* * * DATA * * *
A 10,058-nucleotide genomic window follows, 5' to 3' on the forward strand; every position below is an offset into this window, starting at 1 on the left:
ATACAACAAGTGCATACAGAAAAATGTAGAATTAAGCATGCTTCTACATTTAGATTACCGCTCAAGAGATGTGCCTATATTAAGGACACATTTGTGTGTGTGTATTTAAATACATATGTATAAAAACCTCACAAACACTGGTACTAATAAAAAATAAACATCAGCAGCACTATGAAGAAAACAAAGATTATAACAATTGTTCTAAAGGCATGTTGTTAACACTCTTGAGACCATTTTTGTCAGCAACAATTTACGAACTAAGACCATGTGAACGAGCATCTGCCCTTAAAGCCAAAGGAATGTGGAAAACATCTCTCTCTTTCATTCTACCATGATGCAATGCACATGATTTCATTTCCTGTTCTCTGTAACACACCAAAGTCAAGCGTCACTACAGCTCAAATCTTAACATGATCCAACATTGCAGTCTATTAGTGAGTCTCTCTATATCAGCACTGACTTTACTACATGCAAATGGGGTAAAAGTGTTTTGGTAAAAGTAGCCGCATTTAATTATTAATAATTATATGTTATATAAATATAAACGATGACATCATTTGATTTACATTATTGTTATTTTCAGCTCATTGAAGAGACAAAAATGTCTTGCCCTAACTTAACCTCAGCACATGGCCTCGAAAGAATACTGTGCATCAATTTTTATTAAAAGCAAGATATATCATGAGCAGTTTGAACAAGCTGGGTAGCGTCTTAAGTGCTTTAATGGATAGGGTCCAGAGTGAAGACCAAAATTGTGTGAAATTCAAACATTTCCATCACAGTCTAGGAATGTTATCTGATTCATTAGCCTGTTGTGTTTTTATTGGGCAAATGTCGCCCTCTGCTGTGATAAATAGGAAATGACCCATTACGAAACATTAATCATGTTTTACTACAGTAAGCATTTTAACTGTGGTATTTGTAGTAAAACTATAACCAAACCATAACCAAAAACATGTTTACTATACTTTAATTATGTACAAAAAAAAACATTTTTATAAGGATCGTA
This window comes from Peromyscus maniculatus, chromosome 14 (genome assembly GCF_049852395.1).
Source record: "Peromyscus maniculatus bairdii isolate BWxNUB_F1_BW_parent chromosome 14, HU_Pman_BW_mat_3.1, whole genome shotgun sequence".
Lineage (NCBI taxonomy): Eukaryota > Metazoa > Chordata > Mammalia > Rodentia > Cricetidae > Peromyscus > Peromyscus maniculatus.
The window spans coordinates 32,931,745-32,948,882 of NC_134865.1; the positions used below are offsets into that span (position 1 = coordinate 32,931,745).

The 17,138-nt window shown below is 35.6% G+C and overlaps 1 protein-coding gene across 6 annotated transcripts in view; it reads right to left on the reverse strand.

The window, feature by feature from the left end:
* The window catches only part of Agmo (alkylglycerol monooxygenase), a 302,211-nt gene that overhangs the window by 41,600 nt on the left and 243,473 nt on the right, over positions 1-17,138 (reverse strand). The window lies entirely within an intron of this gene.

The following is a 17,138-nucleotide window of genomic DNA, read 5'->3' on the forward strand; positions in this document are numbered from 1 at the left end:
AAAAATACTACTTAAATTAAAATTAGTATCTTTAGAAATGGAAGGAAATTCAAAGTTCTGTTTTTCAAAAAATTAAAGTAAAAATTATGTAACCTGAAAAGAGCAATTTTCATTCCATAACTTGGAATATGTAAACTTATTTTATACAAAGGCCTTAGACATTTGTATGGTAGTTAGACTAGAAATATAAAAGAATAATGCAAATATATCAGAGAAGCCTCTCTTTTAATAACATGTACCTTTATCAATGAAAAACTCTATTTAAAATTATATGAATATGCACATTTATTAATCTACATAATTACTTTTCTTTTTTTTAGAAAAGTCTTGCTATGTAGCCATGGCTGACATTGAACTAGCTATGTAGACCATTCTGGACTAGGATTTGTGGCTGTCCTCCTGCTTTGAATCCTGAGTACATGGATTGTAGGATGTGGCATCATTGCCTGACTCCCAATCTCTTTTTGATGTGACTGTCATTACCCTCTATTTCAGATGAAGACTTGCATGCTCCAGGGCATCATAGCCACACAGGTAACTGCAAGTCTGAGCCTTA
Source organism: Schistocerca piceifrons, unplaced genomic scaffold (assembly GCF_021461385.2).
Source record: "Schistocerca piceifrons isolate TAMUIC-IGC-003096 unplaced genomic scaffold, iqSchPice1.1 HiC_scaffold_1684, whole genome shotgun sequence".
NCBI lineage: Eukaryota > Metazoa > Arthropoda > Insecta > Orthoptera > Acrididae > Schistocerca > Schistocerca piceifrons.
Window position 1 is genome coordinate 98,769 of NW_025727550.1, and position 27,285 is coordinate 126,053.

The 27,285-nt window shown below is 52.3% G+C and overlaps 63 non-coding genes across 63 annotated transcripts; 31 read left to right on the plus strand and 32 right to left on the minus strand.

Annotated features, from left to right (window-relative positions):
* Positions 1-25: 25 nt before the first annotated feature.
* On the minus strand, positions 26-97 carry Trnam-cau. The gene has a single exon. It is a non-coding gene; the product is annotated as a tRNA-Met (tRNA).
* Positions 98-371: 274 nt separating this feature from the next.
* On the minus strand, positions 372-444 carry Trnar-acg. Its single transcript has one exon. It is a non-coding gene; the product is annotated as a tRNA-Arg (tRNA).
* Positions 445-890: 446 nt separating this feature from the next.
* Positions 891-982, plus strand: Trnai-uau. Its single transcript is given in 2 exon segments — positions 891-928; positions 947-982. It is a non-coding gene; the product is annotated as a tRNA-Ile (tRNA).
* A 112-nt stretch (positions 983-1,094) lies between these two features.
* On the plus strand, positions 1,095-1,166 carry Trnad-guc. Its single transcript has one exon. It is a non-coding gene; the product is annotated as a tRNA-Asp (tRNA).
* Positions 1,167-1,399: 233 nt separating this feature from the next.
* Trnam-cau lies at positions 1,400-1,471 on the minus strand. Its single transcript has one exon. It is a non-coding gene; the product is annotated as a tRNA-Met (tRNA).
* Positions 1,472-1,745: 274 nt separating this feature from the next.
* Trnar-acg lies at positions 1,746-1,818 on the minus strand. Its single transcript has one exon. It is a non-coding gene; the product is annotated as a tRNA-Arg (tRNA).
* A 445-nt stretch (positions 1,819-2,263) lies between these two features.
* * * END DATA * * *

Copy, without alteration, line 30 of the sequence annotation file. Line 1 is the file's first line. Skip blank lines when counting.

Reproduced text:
* A 445-nt stretch (positions 1,819-2,263) lies between these two features.